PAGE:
WikiLeaks founder Julian Assange reached a plea deal with the U.S. government on June 24, 2024.

(Photo: WikiLeaks/X)

Julian Assange's Freedom Also Belongs to Us

My emotional relief at his escape from the clutches of this government far outweighs my feelings about the broader implications of the guilty plea, which has justifiably stirred concern and controversy.

fter twelve years — including five years of solitary confinement at Belmarsh Prison in London — Julian Assange is free. God bless America! He wasn’t extradited to the U.S. to stand trial, where he faced a sentence of 170 years in prison for violating the so-called Espionage Act.

Instead, he took a plea deal with the U.S. government, pleading guilty to one count of violating that act — you know, threatening America’s freedom — for which he had paid by his time already served. He was officially pronounced free at a U.S. federal court in Saipan, capital of the Northern Mariana Islands (a U.S. territory), after which he flew home to his wife and two children in Australia.

My emotional relief at his escape from the clutches of this government far outweighs my feelings about the broader implications of the guilty plea, which has justifiably stirred concern and controversy. The government got its little triumph: a “legal” acknowledgment of its right to keep monstrous secrets about what it does and punish any unauthorized spilling of the beans as “espionage.”

“He’s basically pleading guilty to things that journalists do all the time and need to do,” according to Jameel Jaffer, executive director of the Knight First Amendment Institute at Columbia University, quoted by the New York Times.

And Matt Taibbi said the decision “will remain a sword over the heads of anyone reporting on national security issues. Governments have no right to keep war crimes secret, but Assange’s 62-month stay in prison is starting to look like a template for Western prosecutions of such leaks.”

While such concerns are no doubt worrisome, I don’t think the legal system is a mechanism for seriously addressing them. Assange, the founder of WikiLeaks, was hardly an equal in this hellish controversy. He was in the legal crosshairs of the most powerful country on the planet, which he had had the nerve to defy, by publishing an enormous amount of “classified” — that is to say hidden — data, given to him by government-employed whistleblowers.

This is called journalism, no matter that part of the U.S. case against Assange was that he doesn’t count as a real journalist. Mainstream, corporate journalists know how to behave themselves, I guess. They’re far more likely to “respect” the do-not-cross lines the government establishes.

As I wrote in 2010, at the beginning of the WikiLeaks controversy: “In a time of endless war, when democracy is an orchestrated charade and citizen engagement is less welcome in the corridors of power than it has ever been, when the traditional checks and balances of government are in unchallenged collusion with one another, when the media act not as watchdogs of democracy but guard dogs of the interests and clichés of the status quo, we have WikiLeaks, disrupting the game of national security, ringing its bell, changing the rules.”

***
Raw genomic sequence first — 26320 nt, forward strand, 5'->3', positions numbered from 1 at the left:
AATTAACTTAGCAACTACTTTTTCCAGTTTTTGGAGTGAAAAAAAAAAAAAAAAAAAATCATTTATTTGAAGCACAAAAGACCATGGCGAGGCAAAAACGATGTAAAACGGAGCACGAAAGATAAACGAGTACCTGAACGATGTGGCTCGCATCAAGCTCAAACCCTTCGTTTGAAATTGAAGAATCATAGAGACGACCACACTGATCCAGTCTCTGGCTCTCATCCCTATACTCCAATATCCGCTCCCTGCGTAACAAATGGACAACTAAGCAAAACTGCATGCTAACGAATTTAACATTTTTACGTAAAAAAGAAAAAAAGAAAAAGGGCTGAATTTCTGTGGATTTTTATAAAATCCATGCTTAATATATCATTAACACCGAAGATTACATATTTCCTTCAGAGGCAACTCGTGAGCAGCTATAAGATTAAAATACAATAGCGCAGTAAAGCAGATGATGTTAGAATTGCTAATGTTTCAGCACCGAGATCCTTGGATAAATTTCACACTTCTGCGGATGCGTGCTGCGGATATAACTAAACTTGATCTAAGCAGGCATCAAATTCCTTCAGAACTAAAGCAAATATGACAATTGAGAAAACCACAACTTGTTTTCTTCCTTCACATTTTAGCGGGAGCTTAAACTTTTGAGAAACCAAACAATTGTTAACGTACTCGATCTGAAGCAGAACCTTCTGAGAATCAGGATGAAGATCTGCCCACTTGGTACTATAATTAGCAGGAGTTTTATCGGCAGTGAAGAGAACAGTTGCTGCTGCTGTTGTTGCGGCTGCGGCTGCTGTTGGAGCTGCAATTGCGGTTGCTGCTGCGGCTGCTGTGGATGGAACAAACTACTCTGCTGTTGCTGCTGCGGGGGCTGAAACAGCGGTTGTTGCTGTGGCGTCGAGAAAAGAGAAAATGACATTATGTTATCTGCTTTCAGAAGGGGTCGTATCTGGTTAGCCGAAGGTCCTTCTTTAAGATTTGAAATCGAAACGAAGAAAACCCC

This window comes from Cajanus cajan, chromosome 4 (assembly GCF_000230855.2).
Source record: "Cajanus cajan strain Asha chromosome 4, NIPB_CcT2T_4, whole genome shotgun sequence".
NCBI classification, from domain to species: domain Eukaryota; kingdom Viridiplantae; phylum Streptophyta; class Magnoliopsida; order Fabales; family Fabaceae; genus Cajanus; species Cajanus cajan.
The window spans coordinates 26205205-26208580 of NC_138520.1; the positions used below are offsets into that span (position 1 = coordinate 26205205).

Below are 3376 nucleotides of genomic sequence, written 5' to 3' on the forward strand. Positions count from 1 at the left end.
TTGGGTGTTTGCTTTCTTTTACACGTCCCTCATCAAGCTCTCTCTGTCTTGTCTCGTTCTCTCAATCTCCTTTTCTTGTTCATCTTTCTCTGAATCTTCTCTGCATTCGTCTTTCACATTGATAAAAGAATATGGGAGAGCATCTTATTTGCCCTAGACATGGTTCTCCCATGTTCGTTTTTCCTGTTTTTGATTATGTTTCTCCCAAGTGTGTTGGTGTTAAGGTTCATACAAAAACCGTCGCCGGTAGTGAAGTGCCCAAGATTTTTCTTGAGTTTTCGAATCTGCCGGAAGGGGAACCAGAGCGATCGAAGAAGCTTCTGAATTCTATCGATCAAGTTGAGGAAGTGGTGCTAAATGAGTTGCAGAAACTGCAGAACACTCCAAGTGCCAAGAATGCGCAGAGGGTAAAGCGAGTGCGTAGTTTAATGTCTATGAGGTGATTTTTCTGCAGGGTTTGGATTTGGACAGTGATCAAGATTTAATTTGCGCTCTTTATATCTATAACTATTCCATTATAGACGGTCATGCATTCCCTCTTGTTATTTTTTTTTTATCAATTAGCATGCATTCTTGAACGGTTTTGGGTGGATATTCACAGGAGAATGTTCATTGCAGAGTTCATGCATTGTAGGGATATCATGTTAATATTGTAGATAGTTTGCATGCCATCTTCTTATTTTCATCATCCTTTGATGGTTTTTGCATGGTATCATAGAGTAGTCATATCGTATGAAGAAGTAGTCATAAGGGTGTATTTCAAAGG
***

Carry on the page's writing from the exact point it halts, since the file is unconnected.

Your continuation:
As long as “national security” includes the waging of war, honest — a.k.a., real — journalism will be a nuisance to those in charge, because it includes actual reportage, not simply press-releases and public-relations blather. In the real world, war equals murder. War is not an abstract game of strategy and tactics. War itself is a “war crime” — especially when it’s waged not to gain freedom from an oppressor but to maintain control over the oppressed.

WikiLeaks releases were outrageous acts of espionage — from a war-waging government’s point of view — because the data was raw, real and unsanitized. They included 90,000 classified documents on the US war in Afghanistan and nearly 400,000 secret files on the Iraq war, which . . . uh, bled beyond the official propaganda and, among other things, showed that civilian deaths in the two wars were, according to Al-Jazeera, “much higher than the numbers being reported.”

In addition, WikiLeaks released data that, as Al-Jazeera noted, “unearthed how the Geneva Conventions were being violated routinely in the Guantanamo Bay prison in Cuba. The documents, dating from 2002 to 2008 showed the abuse of 800 prisoners, some of them as young as 14.”

And then, of course, there was the infamous “collateral murder” video, which showed a U.S. helicopter firing at people on a street in Baghdad, killing seven of them, including a Reuters journalist, and wounding a number of others, including two children, who were sitting in a van that had pulled up to aid the wounded people in the street. And all this happened as helicopter crew members snickered about the deaths. This was the United States in full view, waging its “war on terror” by unleashing terror at the level only a superpower could commit.

Showing snippets of truth about the war on terror is Julian Assange’s crime: his act of espionage. And I get the government’s point of view. Assange put war itself into the forefront of collective human awareness — as a hideous reality, not a political abstraction. What he did bears striking similarity to what Emmett Till’s mother did. She exposed the raw horror of Southern racism by insisting that her son, a 14-year-old boy who was beaten and drowned by Mississippi racists for allegedly speaking to a white woman, have a public funeral with an open casket, so the whole world could see what had been done to him. This was in 1955. Not long afterward, the Civil Rights Movement was fully underway.

Human evolution isn’t a legal issue, decided by the courts. It involves humanity facing and transcending its own dark side, which can be a messy and chaotic process. This is the nature of truth.

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